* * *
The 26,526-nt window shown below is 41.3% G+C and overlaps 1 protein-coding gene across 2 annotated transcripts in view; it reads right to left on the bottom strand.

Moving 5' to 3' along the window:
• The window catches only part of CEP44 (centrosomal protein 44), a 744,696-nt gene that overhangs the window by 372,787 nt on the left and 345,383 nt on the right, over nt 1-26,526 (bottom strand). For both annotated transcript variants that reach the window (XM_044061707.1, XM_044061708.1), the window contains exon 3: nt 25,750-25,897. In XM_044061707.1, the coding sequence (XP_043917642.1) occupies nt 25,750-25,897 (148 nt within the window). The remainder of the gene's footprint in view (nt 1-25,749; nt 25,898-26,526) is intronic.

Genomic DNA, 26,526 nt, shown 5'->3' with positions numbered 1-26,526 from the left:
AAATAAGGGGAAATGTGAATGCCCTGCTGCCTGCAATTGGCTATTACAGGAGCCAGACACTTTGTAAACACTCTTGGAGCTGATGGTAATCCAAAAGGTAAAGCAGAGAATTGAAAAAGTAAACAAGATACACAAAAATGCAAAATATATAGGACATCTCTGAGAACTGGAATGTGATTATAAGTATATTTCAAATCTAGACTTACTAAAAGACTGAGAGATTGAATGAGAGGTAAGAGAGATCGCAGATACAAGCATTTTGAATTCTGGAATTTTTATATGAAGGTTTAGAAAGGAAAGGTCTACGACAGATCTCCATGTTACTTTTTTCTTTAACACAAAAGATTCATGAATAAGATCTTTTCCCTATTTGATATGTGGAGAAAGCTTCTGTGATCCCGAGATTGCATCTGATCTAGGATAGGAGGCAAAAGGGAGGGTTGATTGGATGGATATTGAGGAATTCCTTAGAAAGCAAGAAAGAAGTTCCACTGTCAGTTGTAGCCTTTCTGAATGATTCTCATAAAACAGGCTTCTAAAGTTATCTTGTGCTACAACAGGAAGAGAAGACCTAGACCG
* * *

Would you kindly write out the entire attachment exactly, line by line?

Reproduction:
The 26,526-nt window shown below is 41.3% G+C and overlaps 1 protein-coding gene across 2 annotated transcripts in view; it reads right to left on the bottom strand.

Moving 5' to 3' along the window:
• The window catches only part of CEP44 (centrosomal protein 44), a 744,696-nt gene that overhangs the window by 372,787 nt on the left and 345,383 nt on the right, over nt 1-26,526 (bottom strand). For both annotated transcript variants that reach the window (XM_044061707.1, XM_044061708.1), the window contains exon 3: nt 25,750-25,897. In XM_044061707.1, the coding sequence (XP_043917642.1) occupies nt 25,750-25,897 (148 nt within the window). The remainder of the gene's footprint in view (nt 1-25,749; nt 25,898-26,526) is intronic.

Genomic DNA, 26,526 nt, shown 5'->3' with positions numbered 1-26,526 from the left:
AAATAAGGGGAAATGTGAATGCCCTGCTGCCTGCAATTGGCTATTACAGGAGCCAGACACTTTGTAAACACTCTTGGAGCTGATGGTAATCCAAAAGGTAAAGCAGAGAATTGAAAAAGTAAACAAGATACACAAAAATGCAAAATATATAGGACATCTCTGAGAACTGGAATGTGATTATAAGTATATTTCAAATCTAGACTTACTAAAAGACTGAGAGATTGAATGAGAGGTAAGAGAGATCGCAGATACAAGCATTTTGAATTCTGGAATTTTTATATGAAGGTTTAGAAAGGAAAGGTCTACGACAGATCTCCATGTTACTTTTTTCTTTAACACAAAAGATTCATGAATAAGATCTTTTCCCTATTTGATATGTGGAGAAAGCTTCTGTGATCCCGAGATTGCATCTGATCTAGGATAGGAGGCAAAAGGGAGGGTTGATTGGATGGATATTGAGGAATTCCTTAGAAAGCAAGAAAGAAGTTCCACTGTCAGTTGTAGCCTTTCTGAATGATTCTCATAAAACAGGCTTCTAAAGTTATCTTGTGCTACAACAGGAAGAGAAGACCTAGACCG